Sony Corp. (NYSE: SNE) called the firing of 1,000 people at its mobile phone business part of a grand plan. Kunimasa Suzuki, the president of Sony Mobile, said:
We are accelerating the integration and convergence with the wider Sony group to continue enhancing our offerings, and a more focused and efficient operational structure will help to reduce Sony Mobile's costs, enhance time to market efficiency and bring the business back to a place of strength.
The truth is very different. Sony's handset unit, until recently jointly owned with Ericsson AB, is on its last legs. There is no particular shame in that. The company is part of that lengthening list of ones that cannot overcome the popularity of products from Apple Inc. (NASDAQ: AAPL) and Samsung. Competition will only become more difficult when the iPhone 5 is released next month. And Sony has no highly successful businesses to fall back on as it tries, almost certainly without hope, to become a force in smartphones.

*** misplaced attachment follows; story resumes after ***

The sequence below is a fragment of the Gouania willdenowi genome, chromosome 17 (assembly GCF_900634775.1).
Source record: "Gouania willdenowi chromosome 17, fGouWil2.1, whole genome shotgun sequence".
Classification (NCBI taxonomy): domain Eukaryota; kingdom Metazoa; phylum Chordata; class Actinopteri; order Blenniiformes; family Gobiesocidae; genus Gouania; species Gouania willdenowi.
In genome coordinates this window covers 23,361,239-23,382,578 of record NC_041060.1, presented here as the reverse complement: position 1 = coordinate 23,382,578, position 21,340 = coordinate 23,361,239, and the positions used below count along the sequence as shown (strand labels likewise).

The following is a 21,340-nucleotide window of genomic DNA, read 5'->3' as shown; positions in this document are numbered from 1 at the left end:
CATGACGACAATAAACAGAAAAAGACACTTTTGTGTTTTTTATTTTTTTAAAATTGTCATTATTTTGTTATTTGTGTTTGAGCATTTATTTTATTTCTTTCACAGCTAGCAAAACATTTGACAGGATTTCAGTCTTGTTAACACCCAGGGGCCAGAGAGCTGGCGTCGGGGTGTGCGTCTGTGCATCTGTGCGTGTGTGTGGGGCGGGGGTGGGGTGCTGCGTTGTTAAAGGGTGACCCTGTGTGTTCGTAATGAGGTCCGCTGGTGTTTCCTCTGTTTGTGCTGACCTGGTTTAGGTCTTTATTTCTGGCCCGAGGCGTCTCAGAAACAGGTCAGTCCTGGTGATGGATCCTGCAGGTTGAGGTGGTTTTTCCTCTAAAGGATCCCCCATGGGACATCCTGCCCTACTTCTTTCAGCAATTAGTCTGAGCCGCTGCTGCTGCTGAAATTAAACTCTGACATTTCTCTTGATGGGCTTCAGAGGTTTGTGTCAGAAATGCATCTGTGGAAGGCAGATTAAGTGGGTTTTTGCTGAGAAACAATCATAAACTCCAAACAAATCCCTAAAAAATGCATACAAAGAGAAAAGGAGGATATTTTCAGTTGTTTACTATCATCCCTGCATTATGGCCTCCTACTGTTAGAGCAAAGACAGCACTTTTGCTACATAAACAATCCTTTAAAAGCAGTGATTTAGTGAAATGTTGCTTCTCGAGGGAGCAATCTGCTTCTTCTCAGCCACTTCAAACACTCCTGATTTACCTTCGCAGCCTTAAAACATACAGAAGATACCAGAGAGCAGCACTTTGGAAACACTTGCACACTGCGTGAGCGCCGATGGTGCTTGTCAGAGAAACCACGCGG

Sony is in retreat across a number of its businesses. The only ones that do well, occasionally, are its financial services and studio operations. Sony management must know now that the deal it set to buy Ericsson's interests in the cellphone venture last year was a bad one. Everyone in the industry admits the sector is too crowded, but each competitor believes that it will be the one, the only one, that can take on the two front-runners. Time after time, as quarterly results are released by these firms, their smartphone sales are down, revenues fall and losses grow.
Sony's new management has yet to pick an area of ground to make a stand. Its video game business is backed by brand loyalty and a large customer base. It TV businesses are doomed because of the number of competitors and poor margins. Sony is only a small presence in PCs, and Dell Inc. (NASDAQ: DELL) and Hewlett-Packard Co. (NYSE: HPQ) recently posted earnings that show that even the market leaders in the industry are in trouble.
The cellphone business is the last place Sony should look to as part of a new foundation for the company. The 1,000 layoffs at its mobile operation are only the beginning of what will need to be an exit from the sector.
Douglas A. McIntyre
Filed under: 24/7 Wall St. Wire, Wireless Tagged: AAPL, DELL, featured, HPQ, SNE